I have many other fishing rods and love the casting action of the Spinmatic-X from Daiwa but usually pack the telescopic rod because it is smaller and easier string up. When I am passing many small lakes I usually keep the telescopic rod strung up with reel and lure together, just hooking the lure under the reel seat and compressing the whole thing. When I walk by a small lake all I need to do is free the lure and stretch it out and cast away as I walk.
I like the foam box from Orvis (don’t seem to have them anymore) that everything fits in, so when I get to a lake I can drop my pack and grab this foam box and circle the lake with all my fishing gear, plus it floats. 😀
February 6, 2007 at 10:28 pm #85675Cliff ChurchParticipant
gets crystal fireline and put it on you whole reel. The 4lb test has a 1lb mono diameter, and it really seemed a lot stronger than 4lb mono. Plus the lower diameter lets you cast farther.
Mcmahon – do you use a leader for your 4 lb Crystal line? Also, do you use the conventional improved clinch knot with this line, or the palomar? The original Firelines that came out years ago suggested the palomar knot due to the finish on the line. Have you noticed any wear & tear on your guides?
February 8, 2007 at 3:18 am #85676
i think fireline ties great knots. so yes i tie the fireline directly to the lure, i use a regular improved clinch knot, the knot cinches very well. I haven’t had any problem with wear and tear on my guides. The only bad thing about fireline is that it does fray easier than mono.
February 10, 2007 at 11:53 pm #85677Cliff ChurchParticipant
Thanks for your advice.
February 14, 2007 at 3:51 am #85678aaronbodellParticipant
Took a look at the travel rod options out there, and ran across something on Ebay I’ve never seen before. Anyone heard on Quetico Rod Co.? Picked one up for $50.00 on a hunch they might be pretty nice. 6’3″ light rated 3 pc. Great to post on this board, fantastic info and good people it seems. Thanks in advance for your patience as I figure out how to best post. 😀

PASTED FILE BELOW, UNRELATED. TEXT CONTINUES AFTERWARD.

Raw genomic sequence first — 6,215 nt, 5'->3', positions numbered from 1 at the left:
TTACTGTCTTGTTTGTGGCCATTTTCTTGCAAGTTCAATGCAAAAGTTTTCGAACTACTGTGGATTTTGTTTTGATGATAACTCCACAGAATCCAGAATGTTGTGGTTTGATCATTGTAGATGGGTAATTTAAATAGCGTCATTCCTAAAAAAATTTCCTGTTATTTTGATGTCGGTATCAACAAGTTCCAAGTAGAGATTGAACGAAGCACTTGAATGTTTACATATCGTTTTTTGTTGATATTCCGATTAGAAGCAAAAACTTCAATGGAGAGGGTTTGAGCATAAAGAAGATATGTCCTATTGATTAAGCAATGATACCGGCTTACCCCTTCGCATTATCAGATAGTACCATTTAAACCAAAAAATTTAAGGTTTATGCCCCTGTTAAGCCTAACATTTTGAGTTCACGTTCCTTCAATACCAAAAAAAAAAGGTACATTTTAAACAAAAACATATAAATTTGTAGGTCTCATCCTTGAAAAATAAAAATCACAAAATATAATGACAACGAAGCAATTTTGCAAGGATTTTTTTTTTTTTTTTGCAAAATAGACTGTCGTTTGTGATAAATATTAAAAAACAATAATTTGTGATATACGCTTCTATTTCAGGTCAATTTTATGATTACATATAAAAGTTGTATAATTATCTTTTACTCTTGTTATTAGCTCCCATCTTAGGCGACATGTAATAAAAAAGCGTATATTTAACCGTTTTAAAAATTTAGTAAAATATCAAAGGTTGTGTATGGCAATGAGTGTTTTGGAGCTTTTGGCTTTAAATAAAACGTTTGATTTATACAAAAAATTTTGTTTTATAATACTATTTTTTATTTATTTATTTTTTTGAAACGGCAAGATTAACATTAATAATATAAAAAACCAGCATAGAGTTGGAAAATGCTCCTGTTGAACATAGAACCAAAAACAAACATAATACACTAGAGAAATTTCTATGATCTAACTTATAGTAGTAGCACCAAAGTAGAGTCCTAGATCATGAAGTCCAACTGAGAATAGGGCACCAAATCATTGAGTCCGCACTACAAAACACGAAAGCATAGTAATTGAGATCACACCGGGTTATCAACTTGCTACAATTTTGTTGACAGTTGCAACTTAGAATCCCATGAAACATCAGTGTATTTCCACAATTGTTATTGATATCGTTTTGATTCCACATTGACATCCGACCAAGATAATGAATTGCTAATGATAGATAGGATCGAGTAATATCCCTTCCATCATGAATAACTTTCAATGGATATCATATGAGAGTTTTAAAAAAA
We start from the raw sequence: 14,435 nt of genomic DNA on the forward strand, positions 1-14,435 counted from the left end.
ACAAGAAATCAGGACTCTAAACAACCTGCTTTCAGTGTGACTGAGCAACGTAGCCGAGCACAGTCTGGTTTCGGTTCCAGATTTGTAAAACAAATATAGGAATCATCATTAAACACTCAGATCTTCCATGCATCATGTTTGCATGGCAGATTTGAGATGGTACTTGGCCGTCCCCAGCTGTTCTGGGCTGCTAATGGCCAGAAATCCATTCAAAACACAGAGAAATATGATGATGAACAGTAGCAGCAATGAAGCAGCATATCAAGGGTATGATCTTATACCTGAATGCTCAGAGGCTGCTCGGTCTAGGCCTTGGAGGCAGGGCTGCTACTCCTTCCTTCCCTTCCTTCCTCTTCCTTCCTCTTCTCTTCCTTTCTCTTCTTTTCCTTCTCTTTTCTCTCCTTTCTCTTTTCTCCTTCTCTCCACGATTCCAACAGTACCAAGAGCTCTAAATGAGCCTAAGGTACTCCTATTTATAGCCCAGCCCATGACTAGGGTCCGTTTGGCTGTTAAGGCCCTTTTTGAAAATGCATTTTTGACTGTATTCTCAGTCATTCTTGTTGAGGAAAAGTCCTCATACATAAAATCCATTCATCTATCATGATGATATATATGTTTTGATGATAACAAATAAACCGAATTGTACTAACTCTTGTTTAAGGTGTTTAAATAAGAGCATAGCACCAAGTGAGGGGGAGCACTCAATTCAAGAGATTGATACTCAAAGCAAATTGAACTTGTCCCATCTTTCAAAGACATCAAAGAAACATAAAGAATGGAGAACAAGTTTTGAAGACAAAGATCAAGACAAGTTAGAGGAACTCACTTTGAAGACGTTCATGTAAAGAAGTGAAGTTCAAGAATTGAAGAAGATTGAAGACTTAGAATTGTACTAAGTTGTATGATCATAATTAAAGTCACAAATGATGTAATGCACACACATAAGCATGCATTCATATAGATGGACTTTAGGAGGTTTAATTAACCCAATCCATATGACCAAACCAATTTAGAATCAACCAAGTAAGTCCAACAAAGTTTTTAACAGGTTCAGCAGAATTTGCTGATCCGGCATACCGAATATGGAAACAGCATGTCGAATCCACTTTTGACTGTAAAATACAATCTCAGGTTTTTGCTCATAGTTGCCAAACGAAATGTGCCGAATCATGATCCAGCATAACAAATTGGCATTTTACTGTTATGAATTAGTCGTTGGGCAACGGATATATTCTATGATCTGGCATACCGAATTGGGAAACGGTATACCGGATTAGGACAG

July 31, 2007 at 12:43 am #85679Kid fishinParticipant
eagle claw trail master III rod
Abu Garcia reel
fishing line (type? dunno, don’t care)
the eagle claw rod is the best one i’ve ever used
September 25, 2008 at 8:04 am #85680Jim WelchParticipant
Albright 5 piece 4 weight and a 5 weight fly rod, Scientific Anglers flyreel with 5 weight line and a Shimano (really small) spinning reel. I usually take a bunch of roostertails and Mepps and a lot of different flies.
September 26, 2008 at 7:29 pm #85681allisonParticipant
5 piece 5 wt 9′ Rainshadow rod that Trail Blazer Pete Smith made for me, it’s got pretty light delicate action which makes it sublime for high lakes. It shares an Orvis Battenkill reel with a 5/6 w/f full floater line with my other rod, which is a 6 wt Sage Launch with much faster action.
My most commonly used flies on high lakes–mosquitoes, ants, and if I’m out in the raft, olive or black Hale Bopp.
I picked up a fly rod three summers ago and never game my spinning setup a second look after that.
October 6, 2008 at 1:15 am #85682Jim WelchParticipant
Cabelas is having a sale on their Stowaway 7 rod blanks.
November 18, 2008 at 2:16 am #85683cavemanParticipant
Eagle Claw also, I have had my rod for 20 yrs and have caught thousands of fish on it and have also have caught salmon on it too.
November 18, 2008 at 4:12 am #85684
I don’t seem to be able to keep a rod that long without breaking it. I once broke two rods on the same trip. It was a 13 day trip so I had to spend most of the trip with a rod cobbled together from the two I’d broken. And then there was the time I broke my rod while my fishing partner was catching a 9-pounder. He got the better end of that fishing day. And then there was the…